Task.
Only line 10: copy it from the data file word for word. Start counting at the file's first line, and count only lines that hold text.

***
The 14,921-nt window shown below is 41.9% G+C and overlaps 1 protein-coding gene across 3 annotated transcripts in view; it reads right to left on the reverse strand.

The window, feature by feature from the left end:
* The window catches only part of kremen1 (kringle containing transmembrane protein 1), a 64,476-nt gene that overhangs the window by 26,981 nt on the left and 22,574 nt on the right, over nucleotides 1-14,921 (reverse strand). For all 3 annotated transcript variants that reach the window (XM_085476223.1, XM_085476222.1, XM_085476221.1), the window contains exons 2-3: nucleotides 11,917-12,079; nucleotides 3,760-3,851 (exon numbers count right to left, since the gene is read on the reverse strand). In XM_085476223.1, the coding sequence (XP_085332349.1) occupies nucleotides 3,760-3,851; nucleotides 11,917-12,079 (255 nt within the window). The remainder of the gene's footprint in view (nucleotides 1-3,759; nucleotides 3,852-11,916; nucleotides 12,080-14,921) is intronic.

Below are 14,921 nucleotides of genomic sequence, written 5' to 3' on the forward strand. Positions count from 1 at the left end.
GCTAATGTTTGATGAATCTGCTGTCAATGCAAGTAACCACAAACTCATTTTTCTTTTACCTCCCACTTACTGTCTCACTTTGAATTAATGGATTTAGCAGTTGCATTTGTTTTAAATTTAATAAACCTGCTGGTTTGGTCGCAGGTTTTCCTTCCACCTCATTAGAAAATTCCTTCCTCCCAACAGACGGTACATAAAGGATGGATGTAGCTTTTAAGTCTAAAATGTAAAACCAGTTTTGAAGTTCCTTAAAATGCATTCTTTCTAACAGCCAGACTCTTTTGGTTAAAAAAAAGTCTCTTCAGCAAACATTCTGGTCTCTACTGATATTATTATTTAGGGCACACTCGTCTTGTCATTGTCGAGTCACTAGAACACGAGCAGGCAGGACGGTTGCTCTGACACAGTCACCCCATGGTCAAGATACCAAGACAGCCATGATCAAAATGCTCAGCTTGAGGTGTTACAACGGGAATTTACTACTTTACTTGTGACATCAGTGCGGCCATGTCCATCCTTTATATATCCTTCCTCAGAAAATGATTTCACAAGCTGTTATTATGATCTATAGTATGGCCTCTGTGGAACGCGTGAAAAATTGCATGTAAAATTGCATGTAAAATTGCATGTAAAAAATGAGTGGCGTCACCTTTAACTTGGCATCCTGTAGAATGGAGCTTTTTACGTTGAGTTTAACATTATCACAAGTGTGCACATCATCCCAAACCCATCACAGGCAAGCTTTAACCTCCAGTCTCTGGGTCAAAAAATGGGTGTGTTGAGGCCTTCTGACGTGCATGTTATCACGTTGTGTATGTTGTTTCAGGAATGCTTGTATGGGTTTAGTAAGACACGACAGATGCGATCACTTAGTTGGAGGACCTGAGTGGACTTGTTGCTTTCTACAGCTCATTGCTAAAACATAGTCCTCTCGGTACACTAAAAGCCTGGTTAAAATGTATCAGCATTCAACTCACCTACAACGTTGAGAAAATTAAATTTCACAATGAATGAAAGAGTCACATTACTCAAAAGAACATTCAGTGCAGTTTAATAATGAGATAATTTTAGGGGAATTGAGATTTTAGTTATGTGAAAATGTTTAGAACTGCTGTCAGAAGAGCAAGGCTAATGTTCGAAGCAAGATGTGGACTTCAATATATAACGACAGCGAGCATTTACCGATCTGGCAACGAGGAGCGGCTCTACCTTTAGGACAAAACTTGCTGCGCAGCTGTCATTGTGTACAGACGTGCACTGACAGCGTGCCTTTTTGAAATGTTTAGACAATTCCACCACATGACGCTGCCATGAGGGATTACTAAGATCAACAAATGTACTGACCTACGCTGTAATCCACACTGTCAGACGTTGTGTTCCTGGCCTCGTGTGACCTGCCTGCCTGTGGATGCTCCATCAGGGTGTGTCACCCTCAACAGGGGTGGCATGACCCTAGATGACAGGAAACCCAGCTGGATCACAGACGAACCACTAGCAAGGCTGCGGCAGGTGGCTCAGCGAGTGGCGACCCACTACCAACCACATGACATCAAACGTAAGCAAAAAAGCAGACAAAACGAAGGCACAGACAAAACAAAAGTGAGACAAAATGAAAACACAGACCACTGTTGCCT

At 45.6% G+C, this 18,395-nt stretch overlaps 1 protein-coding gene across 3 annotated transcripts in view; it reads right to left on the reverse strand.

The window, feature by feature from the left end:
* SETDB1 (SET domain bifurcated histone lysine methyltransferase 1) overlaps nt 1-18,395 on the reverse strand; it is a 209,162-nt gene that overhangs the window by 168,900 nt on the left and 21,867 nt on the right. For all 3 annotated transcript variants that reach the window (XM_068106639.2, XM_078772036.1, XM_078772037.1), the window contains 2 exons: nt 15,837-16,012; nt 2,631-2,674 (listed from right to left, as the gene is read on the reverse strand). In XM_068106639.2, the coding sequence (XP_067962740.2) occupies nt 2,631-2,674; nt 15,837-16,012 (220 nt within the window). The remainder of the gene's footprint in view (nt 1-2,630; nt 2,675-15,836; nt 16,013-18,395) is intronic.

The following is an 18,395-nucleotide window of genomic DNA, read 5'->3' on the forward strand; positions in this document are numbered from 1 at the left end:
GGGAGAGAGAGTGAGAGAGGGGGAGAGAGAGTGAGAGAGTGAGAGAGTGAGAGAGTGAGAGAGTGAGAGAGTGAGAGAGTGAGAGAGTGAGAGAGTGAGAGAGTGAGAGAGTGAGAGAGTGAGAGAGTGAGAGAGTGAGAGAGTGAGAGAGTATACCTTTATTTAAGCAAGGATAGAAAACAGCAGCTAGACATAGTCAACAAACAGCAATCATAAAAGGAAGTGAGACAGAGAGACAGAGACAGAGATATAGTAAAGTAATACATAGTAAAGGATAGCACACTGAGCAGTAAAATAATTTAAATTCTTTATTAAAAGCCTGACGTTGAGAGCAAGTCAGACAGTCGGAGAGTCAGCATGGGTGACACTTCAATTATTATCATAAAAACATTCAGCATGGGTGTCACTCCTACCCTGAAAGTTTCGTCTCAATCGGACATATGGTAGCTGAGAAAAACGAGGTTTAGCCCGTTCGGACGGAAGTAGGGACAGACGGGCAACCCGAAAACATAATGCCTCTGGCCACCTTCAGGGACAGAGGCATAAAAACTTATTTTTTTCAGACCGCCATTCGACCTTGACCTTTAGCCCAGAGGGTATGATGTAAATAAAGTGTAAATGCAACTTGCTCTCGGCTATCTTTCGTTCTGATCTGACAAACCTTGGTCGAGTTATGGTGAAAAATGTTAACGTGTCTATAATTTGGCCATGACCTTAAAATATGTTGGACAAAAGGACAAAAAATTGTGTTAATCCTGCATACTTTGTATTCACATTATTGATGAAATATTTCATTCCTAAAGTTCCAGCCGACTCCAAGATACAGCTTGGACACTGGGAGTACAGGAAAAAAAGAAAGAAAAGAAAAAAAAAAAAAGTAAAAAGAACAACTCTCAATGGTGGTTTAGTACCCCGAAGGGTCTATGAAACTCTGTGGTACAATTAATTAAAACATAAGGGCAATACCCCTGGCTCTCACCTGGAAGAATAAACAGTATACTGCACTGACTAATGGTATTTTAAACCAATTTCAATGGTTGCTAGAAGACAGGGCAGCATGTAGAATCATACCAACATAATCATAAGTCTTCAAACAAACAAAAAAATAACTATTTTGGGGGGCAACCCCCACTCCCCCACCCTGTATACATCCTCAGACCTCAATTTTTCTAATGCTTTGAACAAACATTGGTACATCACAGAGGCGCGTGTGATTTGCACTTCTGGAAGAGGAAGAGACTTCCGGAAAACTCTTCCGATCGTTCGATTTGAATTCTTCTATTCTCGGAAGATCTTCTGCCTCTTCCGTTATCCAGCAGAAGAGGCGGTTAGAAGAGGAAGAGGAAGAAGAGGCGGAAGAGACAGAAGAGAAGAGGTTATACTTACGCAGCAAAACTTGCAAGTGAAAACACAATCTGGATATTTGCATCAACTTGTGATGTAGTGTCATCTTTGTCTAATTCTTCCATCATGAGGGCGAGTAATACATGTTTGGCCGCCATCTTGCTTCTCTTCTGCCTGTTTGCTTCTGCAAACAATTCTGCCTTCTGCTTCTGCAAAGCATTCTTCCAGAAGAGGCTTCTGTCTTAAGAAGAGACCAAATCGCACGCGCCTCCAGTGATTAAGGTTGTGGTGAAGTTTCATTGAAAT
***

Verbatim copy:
GGGAGAGAGAGTGAGAGAGGGGGAGAGAGAGTGAGAGAGTGAGAGAGTGAGAGAGTGAGAGAGTGAGAGAGTGAGAGAGTGAGAGAGTGAGAGAGTGAGAGAGTGAGAGAGTGAGAGAGTGAGAGAGTGAGAGAGTGAGAGAGTGAGAGAGTATACCTTTATTTAAGCAAGGATAGAAAACAGCAGCTAGACATAGTCAACAAACAGCAATCATAAAAGGAAGTGAGACAGAGAGACAGAGACAGAGATATAGTAAAGTAATACATAGTAAAGGATAGCACACTGAGCAGTAAAATAATTTAAATTCTTTATTAAAAGCCTGACGTTGAGAGCAAGTCAGACAGTCGGAGAGTCAGCATGGGTGACACTTCAATTATTATCATAAAAACATTCAGCATGGGTGTCACTCCTACCCTGAAAGTTTCGTCTCAATCGGACATATGGTAGCTGAGAAAAACGAGGTTTAGCCCGTTCGGACGGAAGTAGGGACAGACGGGCAACCCGAAAACATAATGCCTCTGGCCACCTTCAGGGACAGAGGCATAAAAACTTATTTTTTTCAGACCGCCATTCGACCTTGACCTTTAGCCCAGAGGGTATGATGTAAATAAAGTGTAAATGCAACTTGCTCTCGGCTATCTTTCGTTCTGATCTGACAAACCTTGGTCGAGTTATGGTGAAAAATGTTAACGTGTCTATAATTTGGCCATGACCTTAAAATATGTTGGACAAAAGGACAAAAAATTGTGTTAATCCTGCATACTTTGTATTCACATTATTGATGAAATATTTCATTCCTAAAGTTCCAGCCGACTCCAAGATACAGCTTGGACACTGGGAGTACAGGAAAAAAAGAAAGAAAAGAAAAAAAAAAAAAGTAAAAAGAACAACTCTCAATGGTGGTTTAGTACCCCGAAGGGTCTATGAAACTCTGTGGTACAATTAATTAAAACATAAGGGCAATACCCCTGGCTCTCACCTGGAAGAATAAACAGTATACTGCACTGACTAATGGTATTTTAAACCAATTTCAATGGTTGCTAGAAGACAGGGCAGCATGTAGAATCATACCAACATAATCATAAGTCTTCAAACAAACAAAAAAATAACTATTTTGGGGGGCAACCCCCACTCCCCCACCCTGTATACATCCTCAGACCTCAATTTTTCTAATGCTTTGAACAAACATTGGTACATCACAGAGGCGCGTGTGATTTGCACTTCTGGAAGAGGAAGAGACTTCCGGAAAACTCTTCCGATCGTTCGATTTGAATTCTTCTATTCTCGGAAGATCTTCTGCCTCTTCCGTTATCCAGCAGAAGAGGCGGTTAGAAGAGGAAGAGGAAGAAGAGGCGGAAGAGACAGAAGAGAAGAGGTTATACTTACGCAGCAAAACTTGCAAGTGAAAACACAATCTGGATATTTGCATCAACTTGTGATGTAGTGTCATCTTTGTCTAATTCTTCCATCATGAGGGCGAGTAATACATGTTTGGCCGCCATCTTGCTTCTCTTCTGCCTGTTTGCTTCTGCAAACAATTCTGCCTTCTGCTTCTGCAAAGCATTCTTCCAGAAGAGGCTTCTGTCTTAAGAAGAGACCAAATCGCACGCGCCTCCAGTGATTAAGGTTGTGGTGAAGTTTCATTGAAAT